We can begin our improved comprehension of this passage with the reminder that God, unlike human beings, is never just doing one thing at a time. He is always doing many things, some evident at the time and some to be subsequently revealed; rippling across the later years of those involved in the initial event and into the lives of subsequent generations.

 

In this case, God is doing at least two things: expressing His holy righteousness by punishing the people for their rebellion and displaying His compassionate mercy by healing them of the deadly consequences of their actions. This is not unlike the parent who disciplines an unruly child and later hugs him to assure continued love and protection. Just as we do when dealing with other people in our lives, God sets boundaries in His relationship with us. But we can always depend on His mercy and love for us to make a way of reconciliation and healing.

 

We also learn from this passage, in comparison to other such rebellious incidents in the wilderness sojourn, that there is nothing rote or routine in God’s interaction with people. Each time the people grumbled in discontent or rebellion, God interacted with them differently. One time He sent a plague. In another instance, he sent fire to consume the offenders. Once, the earth opened and swallowed up the rebels and all their households.

 

Scripture surprises us with many such unexpected incidents. That is because He is creative in ways we cannot imagine. He created each one of us to be a unique individual in specific circumstances with customized talents and limitations. Each of us is bespoke: a custom-created special order. Since He is unbelievably creative and we are unique in the world, God's involvement with us will be different from person-to-person and over the course of each individual life.

 

This time, in this passage, God responds with snakes. Snakes that assault with venom in their fangs. Snakes that kill the ill-prepared and unobservant. Attacks and assaults not unlike the rebellious diatribes of the Israelites against their God. What was God telling His chosen people at that time—and us today? "Wake up and see who you truly are! You chose your own path and then blame God for the lousy scenery along the way. You turn away from God at the first sign of trouble. You are a rebellious people.”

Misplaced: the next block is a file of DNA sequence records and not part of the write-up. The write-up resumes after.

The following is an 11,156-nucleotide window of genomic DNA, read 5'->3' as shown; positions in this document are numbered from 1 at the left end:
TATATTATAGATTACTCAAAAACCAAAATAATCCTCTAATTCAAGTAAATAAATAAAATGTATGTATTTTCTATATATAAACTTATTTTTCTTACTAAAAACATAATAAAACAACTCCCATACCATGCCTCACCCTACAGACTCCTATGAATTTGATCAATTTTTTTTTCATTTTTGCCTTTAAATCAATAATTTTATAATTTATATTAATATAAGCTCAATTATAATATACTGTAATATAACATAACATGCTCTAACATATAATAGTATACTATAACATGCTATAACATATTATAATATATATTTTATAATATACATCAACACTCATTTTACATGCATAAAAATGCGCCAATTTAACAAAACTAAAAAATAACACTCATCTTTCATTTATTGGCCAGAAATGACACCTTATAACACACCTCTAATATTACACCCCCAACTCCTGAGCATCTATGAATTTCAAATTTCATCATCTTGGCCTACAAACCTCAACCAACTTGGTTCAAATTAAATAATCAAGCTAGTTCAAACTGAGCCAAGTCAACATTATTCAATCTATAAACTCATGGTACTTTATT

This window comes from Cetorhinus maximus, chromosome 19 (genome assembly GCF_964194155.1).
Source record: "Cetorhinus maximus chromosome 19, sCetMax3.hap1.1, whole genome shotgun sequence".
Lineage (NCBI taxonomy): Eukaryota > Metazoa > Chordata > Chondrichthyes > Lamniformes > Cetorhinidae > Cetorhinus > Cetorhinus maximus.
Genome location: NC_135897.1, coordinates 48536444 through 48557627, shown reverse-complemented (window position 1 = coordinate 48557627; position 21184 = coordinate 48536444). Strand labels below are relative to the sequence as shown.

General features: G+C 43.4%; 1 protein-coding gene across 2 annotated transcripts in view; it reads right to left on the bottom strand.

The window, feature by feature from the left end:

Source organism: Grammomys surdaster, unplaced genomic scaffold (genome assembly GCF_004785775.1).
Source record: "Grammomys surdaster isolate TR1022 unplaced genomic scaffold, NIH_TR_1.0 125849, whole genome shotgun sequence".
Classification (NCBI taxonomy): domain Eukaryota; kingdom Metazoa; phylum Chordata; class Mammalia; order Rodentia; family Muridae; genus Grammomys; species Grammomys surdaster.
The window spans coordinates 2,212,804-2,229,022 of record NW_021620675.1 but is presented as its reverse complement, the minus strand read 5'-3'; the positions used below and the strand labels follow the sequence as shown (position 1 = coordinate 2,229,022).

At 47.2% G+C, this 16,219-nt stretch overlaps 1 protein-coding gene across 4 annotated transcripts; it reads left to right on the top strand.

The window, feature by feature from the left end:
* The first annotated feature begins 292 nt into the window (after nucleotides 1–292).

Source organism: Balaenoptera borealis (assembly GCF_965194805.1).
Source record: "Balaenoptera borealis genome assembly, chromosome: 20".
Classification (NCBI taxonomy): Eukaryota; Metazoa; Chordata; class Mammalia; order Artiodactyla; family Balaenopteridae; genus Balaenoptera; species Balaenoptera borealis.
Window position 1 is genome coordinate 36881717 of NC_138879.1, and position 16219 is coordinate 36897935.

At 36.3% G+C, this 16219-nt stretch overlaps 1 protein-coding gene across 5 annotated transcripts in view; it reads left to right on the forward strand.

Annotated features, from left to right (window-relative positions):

But with the prayerful example of Moses—turning to God, expressing the truth of our nature, asking for help—we are given tangible proof of the mercy of God. Yes, the whole bronze serpent statue thing is a weird way to heal the people. But that stature was both an ongoing reminder of their sins and tangible evidence of the healing power of their merciful God. Doing many things again, God used this very statue as a test for future Israelite generations; a test many of them failed.

 

So yes, there is a lot we can learn about God in this fairly obscure passage of Scripture. But, as the infomercials so often say, “Wait! There is more!” The biggest surprise of all is that that Jesus himself refers to this incident in the Gospel of John. The Pharisee Nicodemus sneaks over to visit Jesus under cover of darkness. Jesus tells Nicodemus he must be born anew, this time a birth into the Spirit of God.

 

Nicodemus is stymied by this statement, so Jesus offers several other explanations. But the learned Pharisee remains clueless. Finally, Jesus provide an analogy to help Nicodemus find the answer to his query: “As Moses lifted up the serpent in the wilderness, even so must the Son of Man be lifted up; so that whoever believes will in Him have eternal life.” (John 3:14-15, NASB)

 

All of our sins, all of our rebellious serpents, are overcome and healed when we look to Jesus. Our God in heaven can and does transform our sinful serpents. He turns all things, no matter how apparently disastrous, to good: whether immediately or eternally. We know this from the very next words Jesus spoke after His reference to the serpent statue: “For God so loved the world, that He gave His only begotten Son that whoever believes in Him shall not perish, but have eternal life.” (John 3:16, NASB)